Monthly Letter for June 2007

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“If you think nobody cares, try missing a couple of payments!”

The current meltdown in the sub prime market is a “prime” example of greed and mispricing of risk. I have been advising clients of late that we really didn’t / don’t have a real estate bubble. What we had was a “lending bubble”. If you could fog a mirror you could get a loan (maybe even two!). The reason we have not seen the ripple effect into the commercial market is because commercial underwriting did not dip into the bottom of the bucket like residential did. (The SBA market might have a few issues in a weakened economy.) Interestingly enough, commercial real estate lending showed a year over year decrease in delinquencies in California. 99.87% of commercial loans were current or less than one month behind.

Well, things are unfolding pretty much as predicted in the Gold Report (www.cdccommercial.com/GoldReport). The F.I.R.E. (Finance, Insurance and Real Estate) industry has shown the most strain. However, it appears to have stabilized and baring anything unforeseen, the worst is behind us. The stock market is showing gains (also predicted in the Gold Report). Keep in mind that although this is good for the economy it takes liquidity from the real estate market and will put pressure on CAP rates.

As I mentioned last month, we have seen an increase in tenant delinquencies (mostly in the F.I.R.E. industries referenced above. A number of you have asked how the eviction process works. Last month I posted a blog entry outlining the process (www.cdccommercial.com/myblog).

A recent court case (thanks to Kimball Tirey, St. John for the alert) should be noted by Landlords doing evictions.

A commercial landlord is not ordinarily under a duty to inspect its premises once the tenant has taken possession. However, a new Court ruling may change all that. In Stone v. Center Trust (2007) 146 CA4th 1435, the Court of Appeal for the Second Appellate District, expanded a commercial landlord’s duty to inspect its property for dangerous conditions after a judgment for possession was entered by the Court, but before the sheriff could effectuate the lock-out of the tenant.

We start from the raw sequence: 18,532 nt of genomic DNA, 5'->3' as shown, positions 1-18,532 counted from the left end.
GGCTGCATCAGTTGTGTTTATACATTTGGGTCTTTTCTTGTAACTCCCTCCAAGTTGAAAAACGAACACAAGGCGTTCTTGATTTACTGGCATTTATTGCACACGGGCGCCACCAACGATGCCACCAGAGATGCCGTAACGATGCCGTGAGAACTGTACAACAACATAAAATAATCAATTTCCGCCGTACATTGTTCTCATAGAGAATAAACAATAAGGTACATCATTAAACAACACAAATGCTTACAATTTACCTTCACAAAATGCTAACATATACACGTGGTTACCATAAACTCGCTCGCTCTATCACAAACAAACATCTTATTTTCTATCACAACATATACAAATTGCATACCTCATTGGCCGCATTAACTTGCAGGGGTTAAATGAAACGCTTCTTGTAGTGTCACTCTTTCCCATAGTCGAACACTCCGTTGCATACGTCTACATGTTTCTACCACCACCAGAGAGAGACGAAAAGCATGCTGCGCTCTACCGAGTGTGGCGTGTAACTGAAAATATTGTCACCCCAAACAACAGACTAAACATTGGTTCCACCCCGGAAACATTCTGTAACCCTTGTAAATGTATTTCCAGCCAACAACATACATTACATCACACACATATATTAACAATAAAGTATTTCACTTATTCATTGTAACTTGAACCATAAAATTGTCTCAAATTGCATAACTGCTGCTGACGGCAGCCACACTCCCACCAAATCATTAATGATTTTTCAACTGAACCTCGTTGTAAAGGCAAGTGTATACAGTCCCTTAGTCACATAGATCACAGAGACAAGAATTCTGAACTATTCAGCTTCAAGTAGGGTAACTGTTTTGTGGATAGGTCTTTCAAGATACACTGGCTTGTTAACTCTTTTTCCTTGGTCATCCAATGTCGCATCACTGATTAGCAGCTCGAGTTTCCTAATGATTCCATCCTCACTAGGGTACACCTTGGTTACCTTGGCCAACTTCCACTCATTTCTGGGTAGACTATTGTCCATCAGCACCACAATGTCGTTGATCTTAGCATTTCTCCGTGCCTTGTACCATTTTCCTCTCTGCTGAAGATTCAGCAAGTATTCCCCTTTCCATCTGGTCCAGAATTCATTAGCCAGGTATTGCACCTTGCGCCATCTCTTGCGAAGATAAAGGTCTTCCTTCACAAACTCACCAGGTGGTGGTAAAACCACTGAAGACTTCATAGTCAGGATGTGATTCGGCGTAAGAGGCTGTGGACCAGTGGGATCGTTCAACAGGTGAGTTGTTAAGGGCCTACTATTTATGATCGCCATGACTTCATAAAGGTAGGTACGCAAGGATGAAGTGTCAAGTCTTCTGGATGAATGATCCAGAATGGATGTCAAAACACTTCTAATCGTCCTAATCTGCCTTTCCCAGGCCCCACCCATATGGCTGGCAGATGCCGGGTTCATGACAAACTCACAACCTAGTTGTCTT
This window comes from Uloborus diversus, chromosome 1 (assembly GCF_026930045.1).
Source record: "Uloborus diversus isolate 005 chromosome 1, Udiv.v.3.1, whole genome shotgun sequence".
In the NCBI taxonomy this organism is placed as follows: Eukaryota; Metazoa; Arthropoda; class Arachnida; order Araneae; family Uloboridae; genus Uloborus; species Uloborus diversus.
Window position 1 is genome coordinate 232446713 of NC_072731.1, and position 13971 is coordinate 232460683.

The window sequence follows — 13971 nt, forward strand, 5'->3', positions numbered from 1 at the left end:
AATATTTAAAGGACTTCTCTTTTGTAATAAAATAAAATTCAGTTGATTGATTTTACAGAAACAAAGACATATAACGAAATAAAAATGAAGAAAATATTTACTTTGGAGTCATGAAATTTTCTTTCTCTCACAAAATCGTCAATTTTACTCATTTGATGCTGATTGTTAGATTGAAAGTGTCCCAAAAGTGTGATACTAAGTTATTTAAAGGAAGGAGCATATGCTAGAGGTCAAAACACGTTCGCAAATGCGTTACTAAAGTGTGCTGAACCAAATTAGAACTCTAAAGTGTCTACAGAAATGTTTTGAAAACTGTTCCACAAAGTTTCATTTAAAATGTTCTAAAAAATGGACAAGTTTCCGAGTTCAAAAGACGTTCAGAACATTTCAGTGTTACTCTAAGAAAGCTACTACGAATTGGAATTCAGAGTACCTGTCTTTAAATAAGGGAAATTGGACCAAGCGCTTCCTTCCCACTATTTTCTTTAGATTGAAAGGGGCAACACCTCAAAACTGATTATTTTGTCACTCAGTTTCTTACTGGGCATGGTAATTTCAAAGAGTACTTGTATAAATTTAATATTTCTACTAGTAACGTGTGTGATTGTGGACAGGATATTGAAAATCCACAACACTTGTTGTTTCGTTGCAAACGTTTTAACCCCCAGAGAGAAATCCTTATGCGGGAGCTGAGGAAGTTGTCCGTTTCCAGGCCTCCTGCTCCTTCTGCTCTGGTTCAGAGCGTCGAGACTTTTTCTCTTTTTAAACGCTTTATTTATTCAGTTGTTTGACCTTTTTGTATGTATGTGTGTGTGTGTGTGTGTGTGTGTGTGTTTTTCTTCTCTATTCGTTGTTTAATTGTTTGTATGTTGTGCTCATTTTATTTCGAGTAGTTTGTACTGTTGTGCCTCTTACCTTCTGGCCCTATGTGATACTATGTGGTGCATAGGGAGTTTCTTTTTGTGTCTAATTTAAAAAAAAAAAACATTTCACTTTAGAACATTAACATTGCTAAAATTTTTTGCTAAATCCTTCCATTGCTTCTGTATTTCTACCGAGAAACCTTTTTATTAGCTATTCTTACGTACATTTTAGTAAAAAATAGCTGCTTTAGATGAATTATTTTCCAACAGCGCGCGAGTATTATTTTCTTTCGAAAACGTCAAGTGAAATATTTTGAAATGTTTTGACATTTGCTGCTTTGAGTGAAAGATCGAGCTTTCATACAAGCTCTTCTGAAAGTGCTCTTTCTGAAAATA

The case involved a commercial shopping mall where a customer was injured on a slippery dance floor. The Court found that Civil Code section 1714, which places a duty on a landlord to use reasonable care to protect people who come onto the property, and applies to the time period between an unlawful detainer judgment, but before possession is returned to the landlord. The Court predicated its ruling on several grounds, including the fact that the landlord knew that defaulting tenants sometimes neglected their property; the fact that the property involved use by the public; and the fact that the Lease Agreement explicitly gave the landlord the right to inspect if the tenant was in default.

The Court’s ruling has expanded a commercial landlord’s liability in the arena of personal injury to its property. It further increases the need for a commercial landlord to be vigilant and consider an inspection of the property at least after an unlawful detainer judgment has been awarded but before the lock-out has taken place.

I am happy to report that the drop in deals that we experienced last month was completely reversed in May and we are back on the tear of the first three months of this year. I thought I would share an internal statistic because I have found it to be highly reflective of the current and future economy. The statistic is of inbound sign calls. Although we don’t rely on sign calls, (yes, we cold call, network, advertise, mail and email) over time they are a steady indicator of business activity.

Given our resurgence of activity, I’m writing to let you know that I have recently been diagnosed with a very serious illness and there’s no hope I will ever get over it. It may be hereditary as

well. The scientific world is frantically searching for a cure. This is an ailment many of us suffer from and may not as yet be able to discuss it with your loved ones and try to explain what really happened to you all those times you tried so hard to accomplish something and didn’t. Do you by chance, share this same affliction?

“Butfirst Syndrome”

It’s like when I decide to do the laundry – I start down the hall and noticed the newspaper on the table. Okay, I’m going to do the laundry – Butfirst I’m going to read the newspaper.